It’s odd, says Steven Williams, but even though PFI schemes are invariably complicated and expensive, few seem to end up in court. So why is that? And how long will it last?

The investment by the private sector in the PFI since its inception has totalled many billions of pounds over the past 15 years or so. Yet despite the flow of complex, high value projects, surprisingly few disputes have reached the courts (the litigation over the Midland Expressway and Emcor Drake & Scull vs Sir Robert McAlpine being two notable exceptions).

Disputes, however, do clearly arise – the National Physical Laboratory is probably the most infamous, but anecdotal evidence suggests that others pop up on a regular basis during the construction and operational phases. But in contrast with disputes on traditional construction projects, PFI wrangles appear much more likely to be resolved by commercial negotiation or some form of alternative dispute resolution. So what is so different about PFI disputes?

Clearly the long-term relationship between the parties to a PFI acts as an incentive to resolve differences without going to court. The project company (the special purpose vehicle or SPV) is often owned, at least in part, by its building and facilities management contractors, and they have a direct interest in sorting out claims given that their goal is to secure a 25-30 year revenue stream. Moreover, risk allocation is often clearer and better understood because of the lengthy tendering process.

Typical construction disputes over time and money are less common owing to “equivalent project relief”, which restricts the building contractor’s delay compensation and time relief to that obtained by the SPV.

Although these are undoubtedly driving factors, the widespread use of escalating dispute resolution procedures (DRPs) has played an important role in reducing formal disputes by putting in place a road map for dispute resolution. PFI has been heavily criticised over bid costs but the amount of time spent drafting and negotiating bespoke DRPs appears to have been valuable.

Parties to PFI contracts have been more willing to acknowledge that over the lifetime of the project there will inevitably be disputes and differences that need to be resolved. The response has been to put in place a “tiered” DRP to allow the parties to continue to work together amicably while the dispute is resolved, before it affects the parties’ working relationship.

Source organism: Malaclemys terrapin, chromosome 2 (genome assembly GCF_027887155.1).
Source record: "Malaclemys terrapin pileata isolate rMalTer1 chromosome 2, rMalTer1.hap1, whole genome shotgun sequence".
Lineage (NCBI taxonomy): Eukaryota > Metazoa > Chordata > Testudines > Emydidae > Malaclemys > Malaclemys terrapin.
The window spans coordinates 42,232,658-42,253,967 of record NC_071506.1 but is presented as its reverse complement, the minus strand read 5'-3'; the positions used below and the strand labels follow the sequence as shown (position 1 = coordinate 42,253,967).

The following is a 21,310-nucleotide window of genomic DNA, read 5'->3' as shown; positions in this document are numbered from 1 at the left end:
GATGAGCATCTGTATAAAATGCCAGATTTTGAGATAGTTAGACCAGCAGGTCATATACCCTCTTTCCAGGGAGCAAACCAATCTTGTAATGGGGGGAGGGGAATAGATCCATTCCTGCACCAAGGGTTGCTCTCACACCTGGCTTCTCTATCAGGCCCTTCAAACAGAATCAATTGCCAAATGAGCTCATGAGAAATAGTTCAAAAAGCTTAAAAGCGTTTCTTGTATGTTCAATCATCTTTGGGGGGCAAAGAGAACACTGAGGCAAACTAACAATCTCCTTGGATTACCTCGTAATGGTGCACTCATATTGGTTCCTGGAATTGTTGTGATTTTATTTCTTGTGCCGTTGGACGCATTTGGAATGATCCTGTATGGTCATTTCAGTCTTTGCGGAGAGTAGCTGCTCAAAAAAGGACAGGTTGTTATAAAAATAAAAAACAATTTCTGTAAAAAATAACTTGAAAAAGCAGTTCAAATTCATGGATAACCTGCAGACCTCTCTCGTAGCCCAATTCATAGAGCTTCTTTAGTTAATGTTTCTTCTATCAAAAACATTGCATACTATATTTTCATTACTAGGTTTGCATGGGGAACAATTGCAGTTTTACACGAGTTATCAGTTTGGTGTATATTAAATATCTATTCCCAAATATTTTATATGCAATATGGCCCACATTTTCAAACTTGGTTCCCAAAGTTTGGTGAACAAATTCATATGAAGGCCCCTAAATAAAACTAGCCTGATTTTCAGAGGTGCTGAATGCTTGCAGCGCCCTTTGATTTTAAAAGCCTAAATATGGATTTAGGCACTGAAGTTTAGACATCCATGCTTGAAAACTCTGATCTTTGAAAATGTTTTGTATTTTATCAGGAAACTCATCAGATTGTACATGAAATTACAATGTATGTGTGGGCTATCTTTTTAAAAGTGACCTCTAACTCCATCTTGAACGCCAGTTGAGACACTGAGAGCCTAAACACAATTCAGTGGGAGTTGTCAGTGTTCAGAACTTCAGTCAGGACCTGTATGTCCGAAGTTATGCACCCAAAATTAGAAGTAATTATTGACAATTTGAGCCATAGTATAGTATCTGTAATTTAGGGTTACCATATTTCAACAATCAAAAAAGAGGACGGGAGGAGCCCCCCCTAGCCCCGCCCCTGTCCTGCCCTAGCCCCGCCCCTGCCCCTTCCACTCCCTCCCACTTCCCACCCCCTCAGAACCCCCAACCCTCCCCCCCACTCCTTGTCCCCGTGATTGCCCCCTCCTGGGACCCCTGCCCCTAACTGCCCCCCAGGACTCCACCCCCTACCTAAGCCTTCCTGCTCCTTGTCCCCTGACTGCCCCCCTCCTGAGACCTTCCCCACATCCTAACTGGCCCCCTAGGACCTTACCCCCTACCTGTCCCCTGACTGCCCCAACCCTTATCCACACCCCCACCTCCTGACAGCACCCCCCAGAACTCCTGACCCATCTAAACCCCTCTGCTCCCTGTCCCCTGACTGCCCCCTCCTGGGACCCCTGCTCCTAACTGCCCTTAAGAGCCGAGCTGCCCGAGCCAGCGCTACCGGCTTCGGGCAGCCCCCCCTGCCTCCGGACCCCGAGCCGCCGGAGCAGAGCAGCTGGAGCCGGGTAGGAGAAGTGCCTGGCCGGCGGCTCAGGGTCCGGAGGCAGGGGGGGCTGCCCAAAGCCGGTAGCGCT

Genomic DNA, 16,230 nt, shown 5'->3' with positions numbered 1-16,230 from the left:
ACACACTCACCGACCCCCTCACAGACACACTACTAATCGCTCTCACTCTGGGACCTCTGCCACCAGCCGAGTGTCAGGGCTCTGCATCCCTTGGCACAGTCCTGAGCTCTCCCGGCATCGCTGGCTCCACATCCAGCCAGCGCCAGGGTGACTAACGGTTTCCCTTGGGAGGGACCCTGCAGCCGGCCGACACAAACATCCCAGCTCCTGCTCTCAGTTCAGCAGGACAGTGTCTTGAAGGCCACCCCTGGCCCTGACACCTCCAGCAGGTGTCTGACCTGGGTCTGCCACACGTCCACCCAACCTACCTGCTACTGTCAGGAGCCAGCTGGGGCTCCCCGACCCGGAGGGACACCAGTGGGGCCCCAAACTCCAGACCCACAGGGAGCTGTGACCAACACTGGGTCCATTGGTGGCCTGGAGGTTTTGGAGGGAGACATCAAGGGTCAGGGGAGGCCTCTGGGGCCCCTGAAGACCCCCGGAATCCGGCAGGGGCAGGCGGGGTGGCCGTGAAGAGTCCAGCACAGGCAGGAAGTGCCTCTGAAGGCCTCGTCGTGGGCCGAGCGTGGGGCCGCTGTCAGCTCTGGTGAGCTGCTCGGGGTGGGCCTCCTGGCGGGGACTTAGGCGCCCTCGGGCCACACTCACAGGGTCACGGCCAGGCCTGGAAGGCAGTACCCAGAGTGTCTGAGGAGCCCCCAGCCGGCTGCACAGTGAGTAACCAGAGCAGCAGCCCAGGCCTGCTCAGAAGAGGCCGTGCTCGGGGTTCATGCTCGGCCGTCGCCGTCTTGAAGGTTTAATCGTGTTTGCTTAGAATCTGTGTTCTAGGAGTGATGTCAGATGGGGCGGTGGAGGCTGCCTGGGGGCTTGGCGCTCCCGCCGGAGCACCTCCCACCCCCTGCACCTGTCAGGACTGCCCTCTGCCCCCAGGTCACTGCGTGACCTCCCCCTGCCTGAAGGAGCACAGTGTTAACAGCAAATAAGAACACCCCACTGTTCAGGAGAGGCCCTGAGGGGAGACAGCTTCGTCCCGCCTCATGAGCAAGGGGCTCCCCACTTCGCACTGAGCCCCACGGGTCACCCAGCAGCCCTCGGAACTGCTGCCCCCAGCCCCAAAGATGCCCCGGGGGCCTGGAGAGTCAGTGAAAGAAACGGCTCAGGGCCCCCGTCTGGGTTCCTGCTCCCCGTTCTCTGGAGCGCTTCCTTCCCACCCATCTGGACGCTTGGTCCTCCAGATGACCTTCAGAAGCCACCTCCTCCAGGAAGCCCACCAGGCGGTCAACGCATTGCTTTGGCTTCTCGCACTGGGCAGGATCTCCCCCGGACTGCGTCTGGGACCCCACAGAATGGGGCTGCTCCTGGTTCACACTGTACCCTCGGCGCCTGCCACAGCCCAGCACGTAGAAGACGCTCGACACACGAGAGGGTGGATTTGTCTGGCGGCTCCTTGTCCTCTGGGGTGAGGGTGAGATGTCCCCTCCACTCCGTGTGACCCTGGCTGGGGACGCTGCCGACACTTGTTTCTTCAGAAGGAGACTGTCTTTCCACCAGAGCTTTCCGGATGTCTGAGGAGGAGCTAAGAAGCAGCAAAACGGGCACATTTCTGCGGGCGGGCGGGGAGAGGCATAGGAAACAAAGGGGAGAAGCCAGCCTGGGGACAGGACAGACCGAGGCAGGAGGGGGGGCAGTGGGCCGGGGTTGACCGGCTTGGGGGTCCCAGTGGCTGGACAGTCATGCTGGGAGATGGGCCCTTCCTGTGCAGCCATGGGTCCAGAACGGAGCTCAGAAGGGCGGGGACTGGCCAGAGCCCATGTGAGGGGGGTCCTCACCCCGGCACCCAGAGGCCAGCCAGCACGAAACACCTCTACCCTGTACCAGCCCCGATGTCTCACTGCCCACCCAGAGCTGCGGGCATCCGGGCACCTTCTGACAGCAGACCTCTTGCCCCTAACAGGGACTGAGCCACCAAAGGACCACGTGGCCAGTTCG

Typically the process begins with good faith negotiations and mediation then moves to rights-based processes such as expert determination and adjudication. Only if those fail will the dispute move on to the courts or arbitration.

It remains to be seen whether DRPs will be able to deal with complex disputes that may arise out of the operational phase of PFI contracts

It is also common to carve out certain types of dispute for special treatment. In relation to design development, where speedy decisions are required during the construction phase, reference is often made to an expert for a final and binding decision within a matter of days.

Dispute boards and panels are frequently used. These are made up of neutral members with particular experience of the type of project and contract, who are kept abreast of developments and can produce speedy recommendations.

The frequency of multiparty disputes has led to the practice of allowing the building contractor to use procedures such as rights of representation or “name borrowing” to claim against the authority, but have stopped short of allowing the joinder of all party disputes in a single forum.

The PFI sector can fairly claim to have led the way over the past 15 years in pioneering project-specific DRPs. However, although the latest suite of JCT contracts (including the Major Projects Form) include a tiered regime, more often than not little time and effort is spent adapting the procedures to suit the particular project at hand.

It remains to be seen whether DRPs will be able to deal with complex disputes that may arise out of the operational phase of PFI contracts. Many are coming up for their three to five-year review and some SPVs may find that inflation on labour costs has made the balance of the contract unprofitable and want out. Others may be involved in constant battles with the authority and the service provider over the level of deductions from the monthly unitary charge where the authority believes the SPV has not delivered.

In summary, when parties have spent many months negotiating and drafting complex documentation on any project (traditional JCT, PFI or PPP) they are missing an opportunity if they do not give proper consideration to the procedures needed to remedy future disputes at a time when the parties are still talking.